It is rare to find women sitting on death row, but a number of notorious women have been given a sentence of capital punishment.
As of January 1, 2010, 61 women were incarcerated in our nation’s death rows, consisting of only 1.87% of the entire death row population, according to deathpenlty.org. Over the last 100 years, only 40 women have been executed and only 12 since the death penalty was reinstated in 1976. Interestingly enough, between 1973 and 1999, the percentage of women murderers receiving capital punishment sank to historic lows, but the percentage since 2001 has jumped back to the average. Retired Ohio Northern University law professor, Victor Strau, publishes a yearly report regarding death penalty statistics. He found that the rate of men being sentenced to death has decreased but the percentage of female sentences has risen from two percent to six percent in 2011.
Women only commit ten percent of the murders in the United States and they are more likely to kill a family member or an intimate rather than a complete stranger. As of December 31, 2005 a quarter of the women on death row killed their husbands, boyfriends or partners. Another quarter of the population had killed their own children. Many women sitting on death row are victims of substance abuse or they suffer from a mental illness along with either being abused as a child, during a relationship or both. But every woman has their own story and their reasons behind their crimes. Some of the most noted women that have been executed are Aileen Wuornos, Karla Faye Tucker and Teresa Lewis. The following are their stories.
She is considered Americas’ first female serial killer, even though she isn’t, but she was one of the only female killers who appeared to have targeted her victims, all of whom were strangers who were all shot be her. Aileen Wuornos has been the subject of countless books, movies and even an opera. Charlize Theron played the part of Wuornos in the Movie “Monster”, earning Theron an academy award.
Wuornos had told psychologists after being convicted that her mother had abandoned her and her brother. She was only an infant at the time. Her schizophrenic father was in prison for the rape and murder of a 7 year-old when he hung himself in his cell. Aileen and her brother were forced to live with their maternal grandparents. Her grandfather was an abusive alcoholic. One of her grandfather’s friends had caused her to become pregnant. She was forced to carry the baby to term and then put him up for adoption. Her grandfather kicked her out for her promiscuous behavior and Wuornos turned to prostitution for survival. At 17 years of age, Wuornos hitch-hiked to Denver and then to Florida using prostitution for money to survive, but her high risk behavior led to several rapes and beatings along the way.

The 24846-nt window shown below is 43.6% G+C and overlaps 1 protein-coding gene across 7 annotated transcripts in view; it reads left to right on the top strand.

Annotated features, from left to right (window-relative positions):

She met Tyria Moore in Florida who became her lover and soul mate. In December of 1989, Wuornos got into Richard Mallory’s car where according to Wuornos, something went wrong and she shot him and disposed of his body. Two weeks later the body was found wrapped in a rug with four gunshot wounds to the chest. She admitted her crime to Tyria when she returned to the hotel they were staying in.
Her next murder wasn’t for another five months and occurred in May of 1991. A truck belonging to David Spears was found abandoned on the highway. His body was found 60 miles down the road. Five days later another body was found shot with a .22 caliber bullet and the vehicle found about 60 miles down the road. Police at this point did not know they were dealing with a serial killer. The break in the case came when an eyewitness saw two women taking the license plates off a car that belonged to a missing missionary before running into the woods. A composite sketch was done but not distributed until three more bodies were found. All the murders were committed in five different counties making it difficult to tie them together. Eventually, a task force was formed that identified Tyria Moore and someone named “Lee.” Lee was a nickname for Wuornos who was arrested after violating parole. Moore was also arrested. Investigators pressured Moore to tell what she knew of the crimes. Moore admitted that Aileen had murdered these men and agreed to get her to talk on tape. Aileen eventually went to the police and confessed to the murders but said that they were in self-defense. She argued that while she was hitch-hiking, these men picked her up, propositioned her and when they became violent, she shot them.